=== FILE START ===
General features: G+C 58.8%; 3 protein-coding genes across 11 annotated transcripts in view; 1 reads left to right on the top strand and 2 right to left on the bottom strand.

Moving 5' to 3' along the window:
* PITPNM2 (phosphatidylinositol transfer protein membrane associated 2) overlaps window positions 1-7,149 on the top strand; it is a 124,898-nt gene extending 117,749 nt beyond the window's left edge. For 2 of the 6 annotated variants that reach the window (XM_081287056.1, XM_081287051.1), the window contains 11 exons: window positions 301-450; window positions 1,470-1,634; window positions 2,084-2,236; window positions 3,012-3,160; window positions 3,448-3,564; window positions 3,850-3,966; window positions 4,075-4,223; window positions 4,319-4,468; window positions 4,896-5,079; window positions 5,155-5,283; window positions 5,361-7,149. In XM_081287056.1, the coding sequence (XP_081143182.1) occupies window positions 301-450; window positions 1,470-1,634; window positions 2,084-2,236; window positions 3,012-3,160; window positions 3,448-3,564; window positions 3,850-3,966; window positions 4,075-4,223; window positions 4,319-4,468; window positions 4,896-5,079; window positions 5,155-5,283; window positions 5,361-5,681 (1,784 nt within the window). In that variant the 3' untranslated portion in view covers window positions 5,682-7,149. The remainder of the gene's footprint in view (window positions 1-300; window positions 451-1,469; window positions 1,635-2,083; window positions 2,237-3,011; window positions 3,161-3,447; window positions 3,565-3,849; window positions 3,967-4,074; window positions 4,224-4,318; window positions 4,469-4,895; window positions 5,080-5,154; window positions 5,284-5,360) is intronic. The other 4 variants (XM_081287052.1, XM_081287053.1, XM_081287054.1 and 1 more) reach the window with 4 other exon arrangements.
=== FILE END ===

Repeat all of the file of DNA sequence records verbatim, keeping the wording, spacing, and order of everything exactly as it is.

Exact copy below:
General features: G+C 58.8%; 3 protein-coding genes across 11 annotated transcripts in view; 1 reads left to right on the top strand and 2 right to left on the bottom strand.

Moving 5' to 3' along the window:
* PITPNM2 (phosphatidylinositol transfer protein membrane associated 2) overlaps window positions 1-7,149 on the top strand; it is a 124,898-nt gene extending 117,749 nt beyond the window's left edge. For 2 of the 6 annotated variants that reach the window (XM_081287056.1, XM_081287051.1), the window contains 11 exons: window positions 301-450; window positions 1,470-1,634; window positions 2,084-2,236; window positions 3,012-3,160; window positions 3,448-3,564; window positions 3,850-3,966; window positions 4,075-4,223; window positions 4,319-4,468; window positions 4,896-5,079; window positions 5,155-5,283; window positions 5,361-7,149. In XM_081287056.1, the coding sequence (XP_081143182.1) occupies window positions 301-450; window positions 1,470-1,634; window positions 2,084-2,236; window positions 3,012-3,160; window positions 3,448-3,564; window positions 3,850-3,966; window positions 4,075-4,223; window positions 4,319-4,468; window positions 4,896-5,079; window positions 5,155-5,283; window positions 5,361-5,681 (1,784 nt within the window). In that variant the 3' untranslated portion in view covers window positions 5,682-7,149. The remainder of the gene's footprint in view (window positions 1-300; window positions 451-1,469; window positions 1,635-2,083; window positions 2,237-3,011; window positions 3,161-3,447; window positions 3,565-3,849; window positions 3,967-4,074; window positions 4,224-4,318; window positions 4,469-4,895; window positions 5,080-5,154; window positions 5,284-5,360) is intronic. The other 4 variants (XM_081287052.1, XM_081287053.1, XM_081287054.1 and 1 more) reach the window with 4 other exon arrangements.